marginal social cost
The extra cost to society of producing an additional unit of output, including both the private cost and the external costs.
A place where buyers and sellers of a product come together to make an exchange, or a trade.
The point where the quantity of a product demanded is equal to the quantity of a product supplied. This creates the market clearing price and quantity where there is no excess demand or excess supply.
Occurs when the production of a good does not take place at the socially efficient level of output (allocative efficiency where MSC = MSB).
Products that are considered to be beneficial for people that would be under-provided or under-consumed in a purely free market economy. Generally considered to be products whose consumption create positive externalities.
The study of the behaviour (supply and demand) of individual markets.
A situation where there are only enough economies of scale available in a market to support one firm, such that it is natural that the industry be dominated by one firm only.
negative consumption externality
The external costs to a third party that occur when a product is consumed.
negative production externality
The external costs to third party that occur when a product is produced.
A good whose demand rises as income rises. It has positive income elasticity.
positive consumption externality
The external benefits to a third party that occur when a product is consumed.
positive production externality
The external benefits to a third party that occur when a product is produced.
A maximum price set by the government or other authority above which the product may not be sold in order to support the consumers of the product.
price elasticity of demand
A measure of the responsiveness of the quantity of a good demanded to a change in its price ( = %D in Qd/%D in price).
price elasticity of supply
A measure of the responsiveness of the quantity of a good supplied to a change in its price ( = %Din Qs/%D in price).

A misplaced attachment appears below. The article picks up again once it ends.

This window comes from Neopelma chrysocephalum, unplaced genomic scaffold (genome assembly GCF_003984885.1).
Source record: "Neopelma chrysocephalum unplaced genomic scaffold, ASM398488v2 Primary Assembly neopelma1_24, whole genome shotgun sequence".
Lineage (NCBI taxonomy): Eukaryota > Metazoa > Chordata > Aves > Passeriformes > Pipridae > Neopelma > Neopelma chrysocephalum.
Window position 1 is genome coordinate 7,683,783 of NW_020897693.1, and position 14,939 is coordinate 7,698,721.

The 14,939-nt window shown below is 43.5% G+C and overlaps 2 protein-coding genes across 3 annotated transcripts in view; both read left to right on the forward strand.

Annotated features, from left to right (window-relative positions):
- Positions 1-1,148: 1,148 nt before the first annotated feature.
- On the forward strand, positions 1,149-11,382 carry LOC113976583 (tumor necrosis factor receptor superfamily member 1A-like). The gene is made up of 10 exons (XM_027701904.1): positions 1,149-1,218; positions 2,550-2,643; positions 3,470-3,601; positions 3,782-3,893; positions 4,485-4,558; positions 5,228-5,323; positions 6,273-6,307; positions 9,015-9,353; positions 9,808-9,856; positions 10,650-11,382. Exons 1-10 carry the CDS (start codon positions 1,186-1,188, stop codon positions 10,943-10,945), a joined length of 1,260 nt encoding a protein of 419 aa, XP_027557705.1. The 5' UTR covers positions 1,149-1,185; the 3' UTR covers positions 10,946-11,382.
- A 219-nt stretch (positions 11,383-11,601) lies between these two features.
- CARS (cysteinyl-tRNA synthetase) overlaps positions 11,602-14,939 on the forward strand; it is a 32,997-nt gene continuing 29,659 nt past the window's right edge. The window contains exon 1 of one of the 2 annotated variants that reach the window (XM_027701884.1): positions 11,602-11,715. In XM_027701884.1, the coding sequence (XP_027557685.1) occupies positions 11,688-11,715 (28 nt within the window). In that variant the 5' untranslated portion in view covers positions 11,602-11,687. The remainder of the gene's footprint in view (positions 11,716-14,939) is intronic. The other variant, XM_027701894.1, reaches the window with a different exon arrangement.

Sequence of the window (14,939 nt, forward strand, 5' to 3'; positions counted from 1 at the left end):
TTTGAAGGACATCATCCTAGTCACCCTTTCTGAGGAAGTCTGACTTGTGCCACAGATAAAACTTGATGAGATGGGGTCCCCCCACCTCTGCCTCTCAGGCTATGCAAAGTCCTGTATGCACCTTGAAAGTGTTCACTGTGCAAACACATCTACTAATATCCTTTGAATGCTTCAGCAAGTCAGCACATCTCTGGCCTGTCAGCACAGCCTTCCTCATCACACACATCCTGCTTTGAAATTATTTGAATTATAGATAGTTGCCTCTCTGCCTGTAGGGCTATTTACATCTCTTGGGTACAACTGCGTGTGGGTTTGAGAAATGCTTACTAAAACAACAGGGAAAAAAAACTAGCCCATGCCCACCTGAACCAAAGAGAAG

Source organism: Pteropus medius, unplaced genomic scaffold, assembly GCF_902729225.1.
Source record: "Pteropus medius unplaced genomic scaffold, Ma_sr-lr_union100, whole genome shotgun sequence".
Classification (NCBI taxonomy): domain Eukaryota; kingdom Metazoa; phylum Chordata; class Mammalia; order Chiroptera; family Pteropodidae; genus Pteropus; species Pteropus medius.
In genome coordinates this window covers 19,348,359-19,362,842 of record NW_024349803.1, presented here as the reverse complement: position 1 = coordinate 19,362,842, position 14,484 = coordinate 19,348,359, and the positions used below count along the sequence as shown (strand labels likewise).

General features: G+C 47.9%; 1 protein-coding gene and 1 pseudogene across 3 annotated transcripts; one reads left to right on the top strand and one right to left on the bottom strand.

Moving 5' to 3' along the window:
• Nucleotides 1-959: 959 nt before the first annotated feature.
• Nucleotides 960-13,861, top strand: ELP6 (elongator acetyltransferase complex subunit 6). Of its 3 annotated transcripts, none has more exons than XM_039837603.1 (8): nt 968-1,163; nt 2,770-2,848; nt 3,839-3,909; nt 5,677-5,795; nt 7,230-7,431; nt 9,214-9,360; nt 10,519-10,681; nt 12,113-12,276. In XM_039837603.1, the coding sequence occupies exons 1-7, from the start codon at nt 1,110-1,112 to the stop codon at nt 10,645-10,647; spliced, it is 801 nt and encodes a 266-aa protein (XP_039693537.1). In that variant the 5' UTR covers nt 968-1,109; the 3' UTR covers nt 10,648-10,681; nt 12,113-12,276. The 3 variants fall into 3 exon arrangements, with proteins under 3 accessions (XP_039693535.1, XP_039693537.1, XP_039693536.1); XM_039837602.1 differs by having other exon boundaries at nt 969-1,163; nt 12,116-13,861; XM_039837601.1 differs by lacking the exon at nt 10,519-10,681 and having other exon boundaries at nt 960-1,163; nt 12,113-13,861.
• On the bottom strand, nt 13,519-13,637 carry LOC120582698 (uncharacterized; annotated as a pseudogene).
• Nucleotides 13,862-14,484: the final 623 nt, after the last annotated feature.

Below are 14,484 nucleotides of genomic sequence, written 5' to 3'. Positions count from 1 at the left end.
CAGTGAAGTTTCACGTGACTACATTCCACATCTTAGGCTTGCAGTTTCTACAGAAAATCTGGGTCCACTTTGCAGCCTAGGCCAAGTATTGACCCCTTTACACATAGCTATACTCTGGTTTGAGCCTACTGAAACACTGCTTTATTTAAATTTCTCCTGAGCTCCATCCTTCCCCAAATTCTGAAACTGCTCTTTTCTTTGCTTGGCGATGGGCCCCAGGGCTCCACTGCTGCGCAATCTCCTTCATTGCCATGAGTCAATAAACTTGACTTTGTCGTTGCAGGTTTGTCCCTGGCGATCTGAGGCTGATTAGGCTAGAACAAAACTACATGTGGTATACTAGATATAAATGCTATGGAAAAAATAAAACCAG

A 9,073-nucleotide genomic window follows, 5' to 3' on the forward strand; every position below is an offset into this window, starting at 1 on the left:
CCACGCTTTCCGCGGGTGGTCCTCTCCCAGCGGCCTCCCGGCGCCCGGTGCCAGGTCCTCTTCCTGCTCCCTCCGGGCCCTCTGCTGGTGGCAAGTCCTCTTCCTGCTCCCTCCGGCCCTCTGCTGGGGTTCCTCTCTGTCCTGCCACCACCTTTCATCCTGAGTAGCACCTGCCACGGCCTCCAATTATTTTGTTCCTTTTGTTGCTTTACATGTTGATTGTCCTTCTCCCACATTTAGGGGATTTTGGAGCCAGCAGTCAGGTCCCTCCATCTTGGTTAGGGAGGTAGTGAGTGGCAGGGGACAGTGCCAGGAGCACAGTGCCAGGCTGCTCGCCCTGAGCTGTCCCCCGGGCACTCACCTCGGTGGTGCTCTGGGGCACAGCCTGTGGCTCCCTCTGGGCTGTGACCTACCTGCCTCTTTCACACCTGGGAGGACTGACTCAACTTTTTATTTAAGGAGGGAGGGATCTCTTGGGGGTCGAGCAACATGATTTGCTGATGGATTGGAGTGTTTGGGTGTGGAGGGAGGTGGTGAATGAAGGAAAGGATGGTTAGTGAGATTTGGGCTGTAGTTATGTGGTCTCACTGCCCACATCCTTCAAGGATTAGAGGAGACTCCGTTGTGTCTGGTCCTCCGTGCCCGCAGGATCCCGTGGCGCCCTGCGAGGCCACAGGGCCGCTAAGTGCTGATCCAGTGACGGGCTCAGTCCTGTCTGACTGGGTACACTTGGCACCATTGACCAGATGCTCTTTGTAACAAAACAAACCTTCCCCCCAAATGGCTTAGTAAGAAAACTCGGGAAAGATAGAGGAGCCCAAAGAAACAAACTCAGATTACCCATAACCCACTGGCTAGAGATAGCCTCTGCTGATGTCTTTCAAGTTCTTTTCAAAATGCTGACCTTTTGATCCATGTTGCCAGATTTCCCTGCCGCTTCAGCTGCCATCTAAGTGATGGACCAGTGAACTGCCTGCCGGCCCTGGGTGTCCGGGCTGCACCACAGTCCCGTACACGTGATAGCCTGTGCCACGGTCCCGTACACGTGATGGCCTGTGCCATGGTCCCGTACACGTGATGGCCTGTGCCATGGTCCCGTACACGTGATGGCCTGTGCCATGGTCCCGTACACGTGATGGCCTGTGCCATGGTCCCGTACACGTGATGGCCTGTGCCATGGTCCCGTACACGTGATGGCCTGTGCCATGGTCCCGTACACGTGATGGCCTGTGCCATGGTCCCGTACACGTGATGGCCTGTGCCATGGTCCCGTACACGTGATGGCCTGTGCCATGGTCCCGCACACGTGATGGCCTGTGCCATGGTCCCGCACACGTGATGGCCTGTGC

A minimum price set by the government or other authority below which the product may not be sold in order to support the producers of a product.
The additional benefit received by producers by receiving a price that is higher than the price they were willing to receive.
A product which is non-rivalrous and non-excludable and so would not be provided at all in a purely free market economy.
A primary focus of the study of economics is to examine the way that scarce factors of production (land, labour and capital) are used to meet unlimited demand.
A rising price gives a prompt to producers that they should increase their quantity supplied and alerts to consumers that they should decrease the quantity demanded, and vice versa.
An indirect tax where a fixed amount is added to the price of a good or service.
The amount of money given to producers of a product by the government. It increases the supply of the good by effectively lowering the firms' costs of production.
Goods which can be used in place of each other, e.g. Adidas running shoes and Nike running shoes. They have positive cross-price elasticity.
The amount of a good or service that producers are willing and able to produce at a given price in a given time period.
In economic terms, the development that meets the needs of present generations without compromising the ability of future generations to meet their needs.